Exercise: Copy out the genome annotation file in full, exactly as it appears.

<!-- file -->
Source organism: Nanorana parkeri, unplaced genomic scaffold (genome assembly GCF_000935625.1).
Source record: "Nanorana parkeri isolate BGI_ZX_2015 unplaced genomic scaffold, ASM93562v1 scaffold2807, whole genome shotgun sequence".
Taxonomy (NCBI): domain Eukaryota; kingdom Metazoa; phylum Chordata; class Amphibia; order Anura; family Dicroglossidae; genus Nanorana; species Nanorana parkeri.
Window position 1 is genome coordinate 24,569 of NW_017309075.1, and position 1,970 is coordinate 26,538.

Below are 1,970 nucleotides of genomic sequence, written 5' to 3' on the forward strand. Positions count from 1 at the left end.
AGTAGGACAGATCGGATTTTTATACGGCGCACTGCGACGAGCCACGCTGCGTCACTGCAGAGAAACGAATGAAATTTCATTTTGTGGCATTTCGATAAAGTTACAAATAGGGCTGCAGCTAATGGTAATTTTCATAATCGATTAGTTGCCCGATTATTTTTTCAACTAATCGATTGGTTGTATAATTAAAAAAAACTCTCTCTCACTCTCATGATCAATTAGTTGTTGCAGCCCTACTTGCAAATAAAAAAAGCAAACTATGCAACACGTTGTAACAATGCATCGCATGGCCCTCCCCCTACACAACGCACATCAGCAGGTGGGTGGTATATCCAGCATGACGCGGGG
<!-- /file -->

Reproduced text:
Source organism: Nanorana parkeri, unplaced genomic scaffold (genome assembly GCF_000935625.1).
Source record: "Nanorana parkeri isolate BGI_ZX_2015 unplaced genomic scaffold, ASM93562v1 scaffold2807, whole genome shotgun sequence".
Taxonomy (NCBI): domain Eukaryota; kingdom Metazoa; phylum Chordata; class Amphibia; order Anura; family Dicroglossidae; genus Nanorana; species Nanorana parkeri.
Window position 1 is genome coordinate 24,569 of NW_017309075.1, and position 1,970 is coordinate 26,538.

Below are 1,970 nucleotides of genomic sequence, written 5' to 3' on the forward strand. Positions count from 1 at the left end.
AGTAGGACAGATCGGATTTTTATACGGCGCACTGCGACGAGCCACGCTGCGTCACTGCAGAGAAACGAATGAAATTTCATTTTGTGGCATTTCGATAAAGTTACAAATAGGGCTGCAGCTAATGGTAATTTTCATAATCGATTAGTTGCCCGATTATTTTTTCAACTAATCGATTGGTTGTATAATTAAAAAAAACTCTCTCTCACTCTCATGATCAATTAGTTGTTGCAGCCCTACTTGCAAATAAAAAAAGCAAACTATGCAACACGTTGTAACAATGCATCGCATGGCCCTCCCCCTACACAACGCACATCAGCAGGTGGGTGGTATATCCAGCATGACGCGGGG